The Grid raised just pounds 200m from the partial sale of Energis shares a year ago, but the phenomenal performance of the stock since flotation means that its remaining 74.3 per cent stake is now worth pounds 2.3bn. That's equal to a third of the Grid's entire market capitalisation.
Success and wealth on such an extravagant scale can bring its own problems. One of them is that the tail tends to start wagging the dog, as Securicor has found with its 40 per cent stake in Cellnet.
So the Grid is being entirely responsible in announcing it will be offloading the rest of its holding over the next three to five years. The question then is what to do with the proceeds. One solution is to hand them back to shareholders, so that they can reinvest the cash appropriately or otherwise.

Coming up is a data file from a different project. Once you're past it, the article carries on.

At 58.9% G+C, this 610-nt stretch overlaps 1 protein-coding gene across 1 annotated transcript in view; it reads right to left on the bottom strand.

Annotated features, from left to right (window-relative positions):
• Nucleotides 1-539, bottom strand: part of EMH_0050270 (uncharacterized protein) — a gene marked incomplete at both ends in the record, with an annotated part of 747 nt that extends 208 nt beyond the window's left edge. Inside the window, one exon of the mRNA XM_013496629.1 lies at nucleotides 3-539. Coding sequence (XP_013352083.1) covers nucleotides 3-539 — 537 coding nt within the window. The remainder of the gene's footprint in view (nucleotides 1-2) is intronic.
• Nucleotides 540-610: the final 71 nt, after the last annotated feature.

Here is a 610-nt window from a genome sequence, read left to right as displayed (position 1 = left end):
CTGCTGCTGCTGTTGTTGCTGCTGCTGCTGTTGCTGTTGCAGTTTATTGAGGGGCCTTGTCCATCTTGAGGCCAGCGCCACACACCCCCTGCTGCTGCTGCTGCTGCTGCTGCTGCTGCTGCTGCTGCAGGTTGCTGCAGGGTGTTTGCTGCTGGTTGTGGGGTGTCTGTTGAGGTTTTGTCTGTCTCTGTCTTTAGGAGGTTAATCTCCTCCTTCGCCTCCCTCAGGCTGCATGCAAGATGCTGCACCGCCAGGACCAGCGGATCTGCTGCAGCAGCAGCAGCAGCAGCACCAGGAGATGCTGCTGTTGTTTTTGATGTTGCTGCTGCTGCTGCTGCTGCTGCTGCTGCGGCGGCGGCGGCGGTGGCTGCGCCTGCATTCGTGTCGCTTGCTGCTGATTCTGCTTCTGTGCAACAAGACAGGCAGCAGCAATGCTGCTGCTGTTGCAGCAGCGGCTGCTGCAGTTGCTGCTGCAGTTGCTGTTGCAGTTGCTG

Alas the Grid's management takes a rather different view. As the custodian of this jewel in the crown, it thinks its duty is to invest the money itself on shareholders' behalf. So the company is lining up a pounds 1bn plus offer for a US electricity transmission business and, closer to home, a bid for National Air Traffic Control Services.
It scarcely needs saying that this is a wholly unacceptable approach. Why would shareholders want to swap their investment in a high-octane stock operating in a high-growth sector like telecoms for further investment in low growth public utilities?
They might also question the wisdom of investing in the US, a country that has proved a graveyard for countless UK companies before. As for air traffic control, don't the Grid's shareholders already have enough exposure to the pain of price-regulation? The obvious thing to do is what the Grid should have done at the start, a simple demerger of Energis in a way that allows investors to make their own choices.Reuse content